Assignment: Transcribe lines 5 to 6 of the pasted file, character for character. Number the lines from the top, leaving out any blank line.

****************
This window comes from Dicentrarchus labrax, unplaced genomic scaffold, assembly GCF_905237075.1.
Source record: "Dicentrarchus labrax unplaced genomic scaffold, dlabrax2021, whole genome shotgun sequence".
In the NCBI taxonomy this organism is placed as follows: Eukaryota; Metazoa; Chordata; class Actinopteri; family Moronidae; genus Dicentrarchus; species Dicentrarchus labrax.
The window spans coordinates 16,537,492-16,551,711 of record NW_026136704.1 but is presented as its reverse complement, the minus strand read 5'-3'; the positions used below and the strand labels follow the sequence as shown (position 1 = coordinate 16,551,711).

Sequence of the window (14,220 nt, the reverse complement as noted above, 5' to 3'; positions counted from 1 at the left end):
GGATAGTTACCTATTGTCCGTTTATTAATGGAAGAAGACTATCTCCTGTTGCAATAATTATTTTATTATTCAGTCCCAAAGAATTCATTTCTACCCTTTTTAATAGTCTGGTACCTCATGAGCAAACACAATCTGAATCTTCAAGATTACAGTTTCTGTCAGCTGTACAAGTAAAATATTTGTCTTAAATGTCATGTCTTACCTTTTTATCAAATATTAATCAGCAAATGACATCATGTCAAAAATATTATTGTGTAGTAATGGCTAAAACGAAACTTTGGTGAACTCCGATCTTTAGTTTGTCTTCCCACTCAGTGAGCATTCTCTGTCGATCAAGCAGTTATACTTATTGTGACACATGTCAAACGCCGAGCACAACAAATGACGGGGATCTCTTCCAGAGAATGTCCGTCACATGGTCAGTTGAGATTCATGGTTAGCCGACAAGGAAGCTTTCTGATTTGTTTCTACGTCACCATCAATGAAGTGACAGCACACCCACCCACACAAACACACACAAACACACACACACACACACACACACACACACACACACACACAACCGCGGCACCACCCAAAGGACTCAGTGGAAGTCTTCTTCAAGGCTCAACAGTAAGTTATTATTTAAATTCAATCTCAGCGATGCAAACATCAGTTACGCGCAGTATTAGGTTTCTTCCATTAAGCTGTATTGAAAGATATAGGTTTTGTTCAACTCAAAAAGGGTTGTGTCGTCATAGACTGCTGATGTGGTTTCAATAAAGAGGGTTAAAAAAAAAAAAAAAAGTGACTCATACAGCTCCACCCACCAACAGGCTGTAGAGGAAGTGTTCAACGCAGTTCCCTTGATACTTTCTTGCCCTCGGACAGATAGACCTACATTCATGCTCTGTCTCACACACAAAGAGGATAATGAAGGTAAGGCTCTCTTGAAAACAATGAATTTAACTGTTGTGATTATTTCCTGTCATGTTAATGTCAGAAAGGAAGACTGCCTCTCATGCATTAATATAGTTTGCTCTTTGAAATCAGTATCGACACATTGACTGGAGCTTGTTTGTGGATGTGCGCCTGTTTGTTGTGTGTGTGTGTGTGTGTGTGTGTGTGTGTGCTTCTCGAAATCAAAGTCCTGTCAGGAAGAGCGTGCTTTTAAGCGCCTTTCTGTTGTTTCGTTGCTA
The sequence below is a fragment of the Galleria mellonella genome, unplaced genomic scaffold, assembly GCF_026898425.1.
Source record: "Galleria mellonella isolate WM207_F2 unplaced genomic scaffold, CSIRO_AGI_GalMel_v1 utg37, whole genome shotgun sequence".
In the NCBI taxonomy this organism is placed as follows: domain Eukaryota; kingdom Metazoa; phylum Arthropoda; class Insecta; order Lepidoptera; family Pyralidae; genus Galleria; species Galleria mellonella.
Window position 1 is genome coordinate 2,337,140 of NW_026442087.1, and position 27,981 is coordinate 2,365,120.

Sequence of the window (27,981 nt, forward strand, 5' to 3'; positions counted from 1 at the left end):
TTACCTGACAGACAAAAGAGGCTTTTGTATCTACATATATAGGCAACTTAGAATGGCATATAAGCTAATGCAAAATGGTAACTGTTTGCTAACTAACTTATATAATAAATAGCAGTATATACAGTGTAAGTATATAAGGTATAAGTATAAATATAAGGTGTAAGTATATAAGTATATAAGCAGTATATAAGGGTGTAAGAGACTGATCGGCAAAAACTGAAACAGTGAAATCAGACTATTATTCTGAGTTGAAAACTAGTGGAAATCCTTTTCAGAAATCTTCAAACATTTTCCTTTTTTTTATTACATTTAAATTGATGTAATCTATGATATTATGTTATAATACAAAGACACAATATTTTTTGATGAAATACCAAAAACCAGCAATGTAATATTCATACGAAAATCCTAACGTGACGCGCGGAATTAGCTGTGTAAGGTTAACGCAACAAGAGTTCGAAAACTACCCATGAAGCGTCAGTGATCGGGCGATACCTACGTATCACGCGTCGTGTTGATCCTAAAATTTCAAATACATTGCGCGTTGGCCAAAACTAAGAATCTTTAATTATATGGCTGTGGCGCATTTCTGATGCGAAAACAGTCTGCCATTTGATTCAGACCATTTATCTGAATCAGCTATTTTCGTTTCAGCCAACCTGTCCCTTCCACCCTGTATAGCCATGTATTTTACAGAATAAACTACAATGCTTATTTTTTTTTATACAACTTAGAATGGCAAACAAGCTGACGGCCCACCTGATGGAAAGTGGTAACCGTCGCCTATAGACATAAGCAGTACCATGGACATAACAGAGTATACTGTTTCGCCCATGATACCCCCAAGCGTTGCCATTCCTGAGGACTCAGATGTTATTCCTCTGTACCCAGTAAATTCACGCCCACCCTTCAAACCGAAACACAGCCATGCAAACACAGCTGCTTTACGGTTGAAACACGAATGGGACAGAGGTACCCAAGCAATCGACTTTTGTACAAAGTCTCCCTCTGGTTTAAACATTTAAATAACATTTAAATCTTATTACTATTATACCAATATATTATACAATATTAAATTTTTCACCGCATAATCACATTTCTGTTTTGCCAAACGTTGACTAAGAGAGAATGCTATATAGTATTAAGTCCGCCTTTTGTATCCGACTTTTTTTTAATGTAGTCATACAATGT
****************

Sequence of the window (14,220 nt, the reverse complement as noted above, 5' to 3'; positions counted from 1 at the left end):
GGATAGTTACCTATTGTCCGTTTATTAATGGAAGAAGACTATCTCCTGTTGCAATAATTATTTTATTATTCAGTCCCAAAGAATTCATTTCTACCCTTTTTAATAGTCTGGTACCTCATGAGCAAACACAATCTGAATCTTCAAGATTACAGTTTCTGTCAGCTGTACAAGTAAAATATTTGTCTTAAATGTCATGTCTTACCTTTTTATCAAATATTAATCAGCAAATGACATCATGTCAAAAATATTATTGTGTAGTAATGGCTAAAACGAAACTTTGGTGAACTCCGATCTTTAGTTTGTCTTCCCACTCAGTGAGCATTCTCTGTCGATCAAGCAGTTATACTTATTGTGACACATGTCAAACGCCGAGCACAACAAATGACGGGGATCTCTTCCAGAGAATGTCCGTCACATGGTCAGTTGAGATTCATGGTTAGCCGACAAGGAAGCTTTCTGATTTGTTTCTACGTCACCATCAATGAAGTGACAGCACACCCACCCACACAAACACACACAAACACACACACACACACACACACACACACACACACACACACAACCGCGGCACCACCCAAAGGACTCAGTGGAAGTCTTCTTCAAGGCTCAACAGTAAGTTATTATTTAAATTCAATCTCAGCGATGCAAACATCAGTTACGCGCAGTATTAGGTTTCTTCCATTAAGCTGTATTGAAAGATATAGGTTTTGTTCAACTCAAAAAGGGTTGTGTCGTCATAGACTGCTGATGTGGTTTCAATAAAGAGGGTTAAAAAAAAAAAAAAAAGTGACTCATACAGCTCCACCCACCAACAGGCTGTAGAGGAAGTGTTCAACGCAGTTCCCTTGATACTTTCTTGCCCTCGGACAGATAGACCTACATTCATGCTCTGTCTCACACACAAAGAGGATAATGAAGGTAAGGCTCTCTTGAAAACAATGAATTTAACTGTTGTGATTATTTCCTGTCATGTTAATGTCAGAAAGGAAGACTGCCTCTCATGCATTAATATAGTTTGCTCTTTGAAATCAGTATCGACACATTGACTGGAGCTTGTTTGTGGATGTGCGCCTGTTTGTTGTGTGTGTGTGTGTGTGTGTGTGTGTGTGTGCTTCTCGAAATCAAAGTCCTGTCAGGAAGAGCGTGCTTTTAAGCGCCTTTCTGTTGTTTCGTTGCTA